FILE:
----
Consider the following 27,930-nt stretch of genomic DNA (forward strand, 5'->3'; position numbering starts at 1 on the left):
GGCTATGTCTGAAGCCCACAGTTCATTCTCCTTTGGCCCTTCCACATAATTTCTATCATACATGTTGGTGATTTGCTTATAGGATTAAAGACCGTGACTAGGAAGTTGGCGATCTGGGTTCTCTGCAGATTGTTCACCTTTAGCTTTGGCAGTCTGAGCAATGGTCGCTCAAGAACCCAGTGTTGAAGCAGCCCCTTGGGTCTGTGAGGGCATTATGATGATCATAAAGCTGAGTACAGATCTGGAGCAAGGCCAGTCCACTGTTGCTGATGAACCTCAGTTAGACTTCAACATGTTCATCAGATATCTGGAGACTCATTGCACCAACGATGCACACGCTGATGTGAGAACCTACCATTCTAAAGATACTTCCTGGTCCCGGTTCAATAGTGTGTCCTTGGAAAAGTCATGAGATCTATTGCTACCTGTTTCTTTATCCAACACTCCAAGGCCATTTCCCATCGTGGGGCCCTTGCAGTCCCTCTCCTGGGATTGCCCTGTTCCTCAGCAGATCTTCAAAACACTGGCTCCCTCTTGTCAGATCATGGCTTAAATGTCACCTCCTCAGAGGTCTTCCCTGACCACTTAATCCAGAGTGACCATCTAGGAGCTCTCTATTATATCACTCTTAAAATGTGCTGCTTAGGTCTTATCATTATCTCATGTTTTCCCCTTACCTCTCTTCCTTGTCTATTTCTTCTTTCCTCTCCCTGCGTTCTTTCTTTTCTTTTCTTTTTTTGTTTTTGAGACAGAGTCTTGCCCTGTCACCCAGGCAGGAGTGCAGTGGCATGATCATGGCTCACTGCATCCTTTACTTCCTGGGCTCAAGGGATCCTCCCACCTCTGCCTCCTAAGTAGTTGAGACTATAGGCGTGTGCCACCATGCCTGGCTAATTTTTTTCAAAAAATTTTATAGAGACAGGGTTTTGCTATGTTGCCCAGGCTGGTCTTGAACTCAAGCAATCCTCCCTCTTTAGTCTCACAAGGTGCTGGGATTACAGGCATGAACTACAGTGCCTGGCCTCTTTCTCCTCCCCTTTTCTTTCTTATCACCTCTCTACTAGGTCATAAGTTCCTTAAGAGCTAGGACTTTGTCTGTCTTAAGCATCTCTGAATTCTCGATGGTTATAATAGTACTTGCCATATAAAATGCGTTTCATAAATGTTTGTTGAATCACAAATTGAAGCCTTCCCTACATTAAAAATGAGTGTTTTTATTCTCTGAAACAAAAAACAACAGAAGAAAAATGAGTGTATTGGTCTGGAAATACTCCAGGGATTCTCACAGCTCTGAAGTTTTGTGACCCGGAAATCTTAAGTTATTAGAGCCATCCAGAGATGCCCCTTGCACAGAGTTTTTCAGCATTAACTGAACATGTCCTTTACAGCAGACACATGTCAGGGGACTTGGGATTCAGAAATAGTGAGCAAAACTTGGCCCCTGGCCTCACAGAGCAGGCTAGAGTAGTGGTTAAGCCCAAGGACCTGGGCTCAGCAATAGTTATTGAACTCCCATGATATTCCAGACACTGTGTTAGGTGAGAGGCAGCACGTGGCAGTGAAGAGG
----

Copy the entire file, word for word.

Consider the following 27,930-nt stretch of genomic DNA (forward strand, 5'->3'; position numbering starts at 1 on the left):
GGCTATGTCTGAAGCCCACAGTTCATTCTCCTTTGGCCCTTCCACATAATTTCTATCATACATGTTGGTGATTTGCTTATAGGATTAAAGACCGTGACTAGGAAGTTGGCGATCTGGGTTCTCTGCAGATTGTTCACCTTTAGCTTTGGCAGTCTGAGCAATGGTCGCTCAAGAACCCAGTGTTGAAGCAGCCCCTTGGGTCTGTGAGGGCATTATGATGATCATAAAGCTGAGTACAGATCTGGAGCAAGGCCAGTCCACTGTTGCTGATGAACCTCAGTTAGACTTCAACATGTTCATCAGATATCTGGAGACTCATTGCACCAACGATGCACACGCTGATGTGAGAACCTACCATTCTAAAGATACTTCCTGGTCCCGGTTCAATAGTGTGTCCTTGGAAAAGTCATGAGATCTATTGCTACCTGTTTCTTTATCCAACACTCCAAGGCCATTTCCCATCGTGGGGCCCTTGCAGTCCCTCTCCTGGGATTGCCCTGTTCCTCAGCAGATCTTCAAAACACTGGCTCCCTCTTGTCAGATCATGGCTTAAATGTCACCTCCTCAGAGGTCTTCCCTGACCACTTAATCCAGAGTGACCATCTAGGAGCTCTCTATTATATCACTCTTAAAATGTGCTGCTTAGGTCTTATCATTATCTCATGTTTTCCCCTTACCTCTCTTCCTTGTCTATTTCTTCTTTCCTCTCCCTGCGTTCTTTCTTTTCTTTTCTTTTTTTGTTTTTGAGACAGAGTCTTGCCCTGTCACCCAGGCAGGAGTGCAGTGGCATGATCATGGCTCACTGCATCCTTTACTTCCTGGGCTCAAGGGATCCTCCCACCTCTGCCTCCTAAGTAGTTGAGACTATAGGCGTGTGCCACCATGCCTGGCTAATTTTTTTCAAAAAATTTTATAGAGACAGGGTTTTGCTATGTTGCCCAGGCTGGTCTTGAACTCAAGCAATCCTCCCTCTTTAGTCTCACAAGGTGCTGGGATTACAGGCATGAACTACAGTGCCTGGCCTCTTTCTCCTCCCCTTTTCTTTCTTATCACCTCTCTACTAGGTCATAAGTTCCTTAAGAGCTAGGACTTTGTCTGTCTTAAGCATCTCTGAATTCTCGATGGTTATAATAGTACTTGCCATATAAAATGCGTTTCATAAATGTTTGTTGAATCACAAATTGAAGCCTTCCCTACATTAAAAATGAGTGTTTTTATTCTCTGAAACAAAAAACAACAGAAGAAAAATGAGTGTATTGGTCTGGAAATACTCCAGGGATTCTCACAGCTCTGAAGTTTTGTGACCCGGAAATCTTAAGTTATTAGAGCCATCCAGAGATGCCCCTTGCACAGAGTTTTTCAGCATTAACTGAACATGTCCTTTACAGCAGACACATGTCAGGGGACTTGGGATTCAGAAATAGTGAGCAAAACTTGGCCCCTGGCCTCACAGAGCAGGCTAGAGTAGTGGTTAAGCCCAAGGACCTGGGCTCAGCAATAGTTATTGAACTCCCATGATATTCCAGACACTGTGTTAGGTGAGAGGCAGCACGTGGCAGTGAAGAGG